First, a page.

7 Simple Tricks to Defend Your Credit and Identity from Fraud (tis the season!)
The holiday season is upon us and black Friday is right around the corner. Every year with the increase in holiday spending transactions, there is an increase in financial information being stolen and used illegally. Today more than ever, we must be keep our financial information secure from thieves who are becoming smarter and using new technology to steal sensitive information. Whether you want to take advantage of a special sale or you are planning your routine spending, here are 7 ways you can protect yourself over the holidays.
1. Check your credit report
That’s right, check your credit report! You can check your credit report FOR FREE to receive all information regarding credit attached to your name once every 12 months from each of the 3 credit bureaus. Those credit bureaus are Transunion, Equifax, and Experian. Be careful to only use each bureau once every 12 months to avoid unnecessary charges to see your report. When you check your report verify that you aware of each piece of credit history on the report. As a student you may find that something has been opened in your name even if you don’t own a credit card, so check it just to be sure. After all it’s free!
2. Monitor your bank accounts
Utilize online banking to have real time information on purchases made with your accounts. Most institutions today have some sort of online or mobile banking. If you see any suspicious activity, report it to your bank right away and put a freeze on your accounts.
3. Don’t click links from senders that you don’t recognize
If you receive a link from someone you don’t know during the holiday season then chances are that it is an attempt to steal your information. You may already be aware that there is a large amount of links to special deals that are not really from the advertised seller. The best way to sniff out a fraudulent links is to check if the web browser has a protection verification in the web URL. If the URL is not secure, then you are not secure and you should close the page right away. If you the deal is real, you should be able to go directly to the retailer’s website and find the deal that way.
4. Set limits on your debit/ credit card spending through your bank or credit union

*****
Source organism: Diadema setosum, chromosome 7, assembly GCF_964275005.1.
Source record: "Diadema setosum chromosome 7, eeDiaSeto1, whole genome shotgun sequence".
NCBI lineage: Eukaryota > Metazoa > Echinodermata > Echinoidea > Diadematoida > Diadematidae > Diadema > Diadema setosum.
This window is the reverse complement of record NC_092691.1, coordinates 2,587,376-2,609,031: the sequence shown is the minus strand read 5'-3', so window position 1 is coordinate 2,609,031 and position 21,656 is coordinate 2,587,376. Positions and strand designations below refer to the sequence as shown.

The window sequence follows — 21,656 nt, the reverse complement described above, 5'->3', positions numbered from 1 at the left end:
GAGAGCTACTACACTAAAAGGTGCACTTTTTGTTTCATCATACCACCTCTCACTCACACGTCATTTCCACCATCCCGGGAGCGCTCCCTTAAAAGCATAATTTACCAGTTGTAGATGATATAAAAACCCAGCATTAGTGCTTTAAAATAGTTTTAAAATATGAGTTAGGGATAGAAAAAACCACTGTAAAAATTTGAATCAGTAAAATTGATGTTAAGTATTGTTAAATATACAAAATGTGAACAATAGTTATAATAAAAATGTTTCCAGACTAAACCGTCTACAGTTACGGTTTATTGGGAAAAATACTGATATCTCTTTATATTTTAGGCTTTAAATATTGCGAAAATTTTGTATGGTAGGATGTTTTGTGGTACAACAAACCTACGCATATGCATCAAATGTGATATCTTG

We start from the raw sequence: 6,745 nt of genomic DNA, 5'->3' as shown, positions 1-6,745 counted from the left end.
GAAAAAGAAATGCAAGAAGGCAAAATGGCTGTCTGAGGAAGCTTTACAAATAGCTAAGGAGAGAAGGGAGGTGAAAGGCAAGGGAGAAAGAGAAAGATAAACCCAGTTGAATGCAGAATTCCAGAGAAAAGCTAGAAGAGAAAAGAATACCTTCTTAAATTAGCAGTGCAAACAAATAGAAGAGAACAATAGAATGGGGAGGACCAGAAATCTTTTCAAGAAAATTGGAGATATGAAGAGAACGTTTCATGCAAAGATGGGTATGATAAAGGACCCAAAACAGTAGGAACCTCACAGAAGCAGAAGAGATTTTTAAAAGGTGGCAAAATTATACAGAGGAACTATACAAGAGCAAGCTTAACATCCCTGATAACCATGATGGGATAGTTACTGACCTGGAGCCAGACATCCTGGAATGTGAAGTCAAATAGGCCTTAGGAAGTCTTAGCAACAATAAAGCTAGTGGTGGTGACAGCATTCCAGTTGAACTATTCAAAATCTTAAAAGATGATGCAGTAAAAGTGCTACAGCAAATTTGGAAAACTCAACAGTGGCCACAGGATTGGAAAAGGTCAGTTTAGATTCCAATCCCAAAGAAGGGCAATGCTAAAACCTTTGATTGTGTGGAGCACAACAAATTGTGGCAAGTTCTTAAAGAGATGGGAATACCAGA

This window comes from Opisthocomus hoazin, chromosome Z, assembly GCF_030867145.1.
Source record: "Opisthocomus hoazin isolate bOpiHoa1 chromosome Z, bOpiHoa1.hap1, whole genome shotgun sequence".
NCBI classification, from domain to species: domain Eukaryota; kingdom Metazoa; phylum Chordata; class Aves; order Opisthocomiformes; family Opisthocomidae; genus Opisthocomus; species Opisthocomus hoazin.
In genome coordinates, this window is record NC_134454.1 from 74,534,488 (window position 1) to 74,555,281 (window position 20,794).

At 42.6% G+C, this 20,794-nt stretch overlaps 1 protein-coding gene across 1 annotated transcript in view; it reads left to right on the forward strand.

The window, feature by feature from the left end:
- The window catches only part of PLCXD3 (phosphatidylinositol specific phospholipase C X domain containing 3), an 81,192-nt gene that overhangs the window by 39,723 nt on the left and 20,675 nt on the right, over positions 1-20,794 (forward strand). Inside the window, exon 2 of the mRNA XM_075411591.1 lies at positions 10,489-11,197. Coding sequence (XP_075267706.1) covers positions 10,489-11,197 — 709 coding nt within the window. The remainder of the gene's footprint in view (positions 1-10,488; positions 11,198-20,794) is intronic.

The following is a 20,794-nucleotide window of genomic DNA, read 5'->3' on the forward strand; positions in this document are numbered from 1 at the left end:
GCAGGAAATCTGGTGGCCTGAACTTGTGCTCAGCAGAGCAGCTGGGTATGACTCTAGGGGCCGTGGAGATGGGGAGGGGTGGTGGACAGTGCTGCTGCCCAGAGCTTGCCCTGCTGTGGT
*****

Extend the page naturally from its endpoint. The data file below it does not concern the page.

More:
Check if your financial institution is able to set strict limits on your spending ability. This is an easy way to limit that amount of money that a thief is able to access in the event that your information gets in the wrong hands.
5. Mind data breaches
It is no secret that retail stores have had credit card information stolen on a large scale https://www.nbcnews.com/business/business-news/target-settles-2013-hacked-customer-data-breach-18-5-million-n764031. Though this may be farfetched, be mindful of data breaches over the holidays. The faster you are aware of fraudulent activity the faster you are able to issue a credit freeze on your accounts. See our prior blog post about placing a free freeze on your credit at http://blogs.k-state.edu/powercatfinancial/2018/10/02/new-credit-freeze-law/
6. Watch Out ATMs
Be careful of “skimmers”. Skimmers are devices that thieves place on ATMs and credit card readers to copy credit card information. Thieves then take that information to make purchases. Be mindful of where you are swiping your credit card. If your debit/ credit card utilizes an insertion chip, then you have an added layer of protection.
7. Be careful with public wifi
Public wifi connections are often not secure (or encrypted). This means that hackers and thieves have the ability to access your devices while they are connected to public wifi. During the holiday season, be extra mindful of this especially when dealing with finances on your devices.
Thieves are on the hunt this holiday season, and will try their best to steal your financial information. Whether you want to make an extra purchase this holiday season or you just plan to make typical purchases, take a few extra steps to protect your financial and personal information. Happy holidays!
Peer Financial Counselor II